This paper explores how social interactions among consumers shape markets. In a two-country model, consumers meet and exchange information about the quality of the goods. As information spreads, the demands evolve, affecting the prices and quantities manufactured by profit-maximizing firms. We show that market prices with informational frictions reach the duopoly price with full information, at the limit. However, this convergence can take two different paths depending on the size asymmetry between countries. In particular, when countries are of very different sizes, the single market does not immediately turn into a duopoly and monopoly prices may persist for several periods. Hence, the price-reducing trade effects may take longer to appear. In view of an intense globalization process, understanding how social meetings affect market outcomes is critical for understanding the performance of international economic integration.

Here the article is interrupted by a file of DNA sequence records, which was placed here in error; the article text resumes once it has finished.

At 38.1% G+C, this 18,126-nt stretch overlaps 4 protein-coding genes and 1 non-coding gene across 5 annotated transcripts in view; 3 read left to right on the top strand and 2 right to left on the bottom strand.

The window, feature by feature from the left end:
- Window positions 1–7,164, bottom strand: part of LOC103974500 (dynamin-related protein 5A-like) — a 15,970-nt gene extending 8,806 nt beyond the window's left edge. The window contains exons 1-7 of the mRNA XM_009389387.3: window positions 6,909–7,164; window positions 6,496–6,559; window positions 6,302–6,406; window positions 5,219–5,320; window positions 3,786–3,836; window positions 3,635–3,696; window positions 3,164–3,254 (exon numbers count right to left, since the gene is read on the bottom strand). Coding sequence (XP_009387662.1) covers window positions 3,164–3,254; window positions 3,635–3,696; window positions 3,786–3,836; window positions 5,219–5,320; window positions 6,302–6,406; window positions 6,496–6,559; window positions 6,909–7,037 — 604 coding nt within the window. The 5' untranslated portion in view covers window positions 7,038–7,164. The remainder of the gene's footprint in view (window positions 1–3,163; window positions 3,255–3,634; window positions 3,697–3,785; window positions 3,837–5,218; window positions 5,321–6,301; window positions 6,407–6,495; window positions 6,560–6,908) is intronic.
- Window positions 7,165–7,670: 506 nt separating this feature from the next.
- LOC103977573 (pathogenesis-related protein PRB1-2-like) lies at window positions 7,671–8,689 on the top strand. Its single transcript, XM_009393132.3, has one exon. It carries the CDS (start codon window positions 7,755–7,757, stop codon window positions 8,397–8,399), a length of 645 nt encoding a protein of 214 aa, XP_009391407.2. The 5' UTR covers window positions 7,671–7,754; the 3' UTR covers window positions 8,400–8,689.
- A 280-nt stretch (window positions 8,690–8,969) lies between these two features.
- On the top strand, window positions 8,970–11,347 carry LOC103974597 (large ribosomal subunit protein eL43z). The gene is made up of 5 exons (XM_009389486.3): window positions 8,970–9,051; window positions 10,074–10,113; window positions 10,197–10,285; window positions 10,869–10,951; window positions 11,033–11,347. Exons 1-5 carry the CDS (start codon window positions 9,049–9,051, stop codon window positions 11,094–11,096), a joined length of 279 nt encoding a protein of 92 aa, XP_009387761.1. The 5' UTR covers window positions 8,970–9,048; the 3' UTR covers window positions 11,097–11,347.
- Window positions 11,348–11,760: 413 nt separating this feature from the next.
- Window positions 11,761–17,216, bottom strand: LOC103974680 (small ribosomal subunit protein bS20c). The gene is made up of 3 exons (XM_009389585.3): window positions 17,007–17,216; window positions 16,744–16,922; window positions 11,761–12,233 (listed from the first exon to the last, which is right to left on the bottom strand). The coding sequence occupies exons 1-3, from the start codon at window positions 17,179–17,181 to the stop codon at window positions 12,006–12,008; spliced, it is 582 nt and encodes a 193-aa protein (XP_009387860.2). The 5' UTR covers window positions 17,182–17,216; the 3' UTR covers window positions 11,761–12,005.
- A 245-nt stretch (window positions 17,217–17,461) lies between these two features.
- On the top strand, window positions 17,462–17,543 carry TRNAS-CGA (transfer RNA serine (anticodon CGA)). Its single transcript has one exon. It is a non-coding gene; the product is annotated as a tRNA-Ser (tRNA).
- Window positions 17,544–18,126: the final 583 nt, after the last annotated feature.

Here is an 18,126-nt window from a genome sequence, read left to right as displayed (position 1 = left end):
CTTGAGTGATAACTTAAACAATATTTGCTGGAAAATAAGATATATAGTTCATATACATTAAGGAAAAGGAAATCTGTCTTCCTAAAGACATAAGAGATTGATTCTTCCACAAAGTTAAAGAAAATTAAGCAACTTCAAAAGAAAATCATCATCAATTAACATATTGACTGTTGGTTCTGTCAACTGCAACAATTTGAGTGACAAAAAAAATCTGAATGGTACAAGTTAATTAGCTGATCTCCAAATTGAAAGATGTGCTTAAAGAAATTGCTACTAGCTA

Suggested citation: J. J. Gabszewicz, M. A. Marini, S. Zanaj, (2021), ‘Random Encounters and Information Diffusion about Product Quality’, Nota di Lavoro 2.2021, Milano, Italy: Fondazione Eni Enrico Mattei